The simple economics work in mines as well. These 24/7 operations are all about tonnage and extreme reliability with minimum downtime. More reduction in the secondary stage means more final product to bypass tertiary crushing. Less recirculation means less wear and less downtime.
A mine may not typically need additional crushing capacity, but a more powerful secondary crusher enables tertiary capacity reduction and provides finer infeed for milling, resulting in substantial energy savings potential for the overall comminution process.
A major competitiveness factor for Sandvik CS550 in all applications is the complete elimination of plastic backing materials in the crushing chamber and substantial improvements in the maintenance ergonomics, including extensive commonalities with other Sandvik cone crushers.
Eliminating the plastics also eliminates curing times and shortens downtimes thanks to quicker liner changes. Fumes from toxic backing materials are avoided, exposure to hazardous handling and welding is reduced, and there is no need to dispose of plastic waste.
Sandvik CS550 – key benefits in construction applications
- High intake capacity for increased productivity
- Bigger throw for more flexibility in varying needs
- Advanced automation for optimal capacity, reduction and process security
Sandvik CS550 – key benefits in mining applications
- Higher reduction ratio enables substantial energy savings in downstream comminution stages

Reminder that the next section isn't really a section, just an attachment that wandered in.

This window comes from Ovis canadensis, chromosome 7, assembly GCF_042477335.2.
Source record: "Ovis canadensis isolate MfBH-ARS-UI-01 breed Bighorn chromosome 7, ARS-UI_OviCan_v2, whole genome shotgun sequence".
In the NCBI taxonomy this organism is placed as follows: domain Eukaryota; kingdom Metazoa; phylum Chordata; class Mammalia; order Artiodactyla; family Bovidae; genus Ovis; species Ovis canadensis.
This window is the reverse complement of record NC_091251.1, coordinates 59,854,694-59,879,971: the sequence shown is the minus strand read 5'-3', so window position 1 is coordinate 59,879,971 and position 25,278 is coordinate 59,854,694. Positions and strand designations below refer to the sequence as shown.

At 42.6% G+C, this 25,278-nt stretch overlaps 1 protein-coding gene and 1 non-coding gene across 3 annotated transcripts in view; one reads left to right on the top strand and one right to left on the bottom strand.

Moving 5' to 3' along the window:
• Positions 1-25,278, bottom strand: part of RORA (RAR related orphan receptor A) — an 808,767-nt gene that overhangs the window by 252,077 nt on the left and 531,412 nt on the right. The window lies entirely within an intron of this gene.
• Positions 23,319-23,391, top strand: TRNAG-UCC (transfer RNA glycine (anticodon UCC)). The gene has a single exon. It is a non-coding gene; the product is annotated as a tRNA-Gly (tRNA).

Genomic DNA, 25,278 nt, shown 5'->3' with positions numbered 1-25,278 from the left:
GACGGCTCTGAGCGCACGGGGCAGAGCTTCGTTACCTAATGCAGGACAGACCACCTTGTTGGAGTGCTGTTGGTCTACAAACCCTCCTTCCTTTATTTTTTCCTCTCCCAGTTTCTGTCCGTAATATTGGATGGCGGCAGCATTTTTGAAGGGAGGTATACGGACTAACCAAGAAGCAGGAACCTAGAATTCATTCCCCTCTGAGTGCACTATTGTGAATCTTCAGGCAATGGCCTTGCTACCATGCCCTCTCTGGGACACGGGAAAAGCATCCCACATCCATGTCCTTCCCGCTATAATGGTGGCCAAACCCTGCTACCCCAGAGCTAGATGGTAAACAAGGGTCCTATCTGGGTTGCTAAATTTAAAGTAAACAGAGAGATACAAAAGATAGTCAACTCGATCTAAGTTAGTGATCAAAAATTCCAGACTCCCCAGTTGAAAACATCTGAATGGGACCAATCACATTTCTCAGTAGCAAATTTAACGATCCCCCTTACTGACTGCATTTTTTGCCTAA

- Reduced recirculation for less wear and less downtime
- More uptime through easier, quicker, safer maintenance
Other time savers include a new quick-release function for faster extraction of the concave from the top shell, enabling up to 90 percent faster liner change. The redesigned crushing chamber requires 65 percent less lifting during regular liner changes compared to Sandvik CS440.
Sandvik crushers are engineered to maximize the company’s proven automation technology. The automatic setting system ASRi optimizes crusher operation for efficiency and adapts to variations in feed conditions by means of continuous liner wear measurement and compensation. The Hydroset system provides automatic hydraulically powered mainshaft positioning and overload protection to permit the passage of uncrushables. The automation and control system offered as standard for Sandvik 500-series crushers ensures optimal capacity and reduction settings for the high-powered equipment.
Crusher operators’ top concerns – end-product quality, life-cycle costs, maximum productivity and uptime – call for well-rounded solutions where all crushing and screening stages as well as energy consumption and consumables are accounted for.
Sandvik offers application knowledge, training capabilities and service that help meet these needs.
“The quarry managers’ decisions basically come down to balancing the capex and life-cycle costs,” Johansson says. “With our expertise, training, and service offering, we can make a huge impact on the life-cycle costs – all backed up by real-world numbers.”